Yeah but that's like saying Dodge is missing out on selling 69 Charger replicas because you own a couple originals. To make that, it'd cost X and they'd have to sell Y to be profitable... Just because you are buying old ones and want them to do new ones doesn't mean that's a good idea for them, or that it's going to make them $ guaranteed.
That might be the worst analogy. Ever.
Look, the "We can't make enough money on this" bit is so tired and overplayed and frankly, lazy. These things have a fixed cost. If you need to make more profit from them because you estimate low volume, then charge a premium. Make it an exclusive. It can't possibly sit around any more than a number of the random vehicles like Finn's Dunebuggy or even Ray's Speeder that dropped down to $5 clearance. People said Hasbro couldn't make a 6" line work at $20 either, but that line is constantly in demand outside of stores that get bogged down with Zuvios and Finns, and I know zero kids that are collecting 6".
I don't want to get on a bash Hasbro session, but I seriously doubt they have any solid data on how much of their product gets purchased by collectors vs. kids. I know kids that have Star Wars toys and my collection is easily 100 times beyond what any of them has. You would need an awful lot of kids to make up for the buying power of a serious adult collector. I work in Consumer Research for a CPG company and in many cases you have 20-30% of the buyers accounting for 70-80% of the volume. I'd be surprised if Star Wars was much different. I've never once been polled or surveyed despite 20 years of collecting and daily activity posting about Star Wars toys and neither has any collector that I know. Exactly what data is Hasbro basing their analyses on? And this all assumes kids don't like playsets - you know, like the ones Lego constantly sells out of.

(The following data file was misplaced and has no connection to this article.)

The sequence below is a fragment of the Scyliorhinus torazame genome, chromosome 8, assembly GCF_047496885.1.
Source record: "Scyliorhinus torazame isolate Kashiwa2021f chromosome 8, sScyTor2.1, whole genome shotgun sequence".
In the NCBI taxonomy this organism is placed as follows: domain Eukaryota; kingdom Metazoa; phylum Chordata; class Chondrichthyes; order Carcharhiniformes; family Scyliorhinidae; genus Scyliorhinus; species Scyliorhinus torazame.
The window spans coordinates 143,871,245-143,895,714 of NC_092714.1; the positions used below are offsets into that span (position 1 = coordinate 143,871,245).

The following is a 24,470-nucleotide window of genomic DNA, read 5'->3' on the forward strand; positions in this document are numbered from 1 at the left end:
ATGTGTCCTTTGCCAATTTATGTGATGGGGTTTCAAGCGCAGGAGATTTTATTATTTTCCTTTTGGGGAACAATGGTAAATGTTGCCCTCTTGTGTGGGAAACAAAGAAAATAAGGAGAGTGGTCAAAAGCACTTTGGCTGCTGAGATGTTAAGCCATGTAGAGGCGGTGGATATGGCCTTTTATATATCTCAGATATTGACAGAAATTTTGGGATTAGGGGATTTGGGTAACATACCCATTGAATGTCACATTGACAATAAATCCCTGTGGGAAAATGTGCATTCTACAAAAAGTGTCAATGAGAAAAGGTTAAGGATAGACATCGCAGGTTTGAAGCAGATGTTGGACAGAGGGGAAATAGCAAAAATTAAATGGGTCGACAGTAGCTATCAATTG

Conversely, think about the added benefits from selling playsets. Collectors and kids already have a plethora of figures and ships. Each additional ship or figure can become diminishing returns, but a playset could be new and more appealing. It's also a companion piece to the rest of the line. If someone buys a playset, they're likely also buying a few figures to join it. Sure, many would have bought figures anyway, but there's a level of incremental figure sales that accompany ships and playsets. Making them modular can drive "army building" as well, so you'll benefit from some people buying multiples, whereas it's unlikely that someone is going to stock up on most characters or ships. There's a lot of rationale that these could succeed in the face of a blanket "playsets aren't profitable" stance.
Getting off my soapbox now...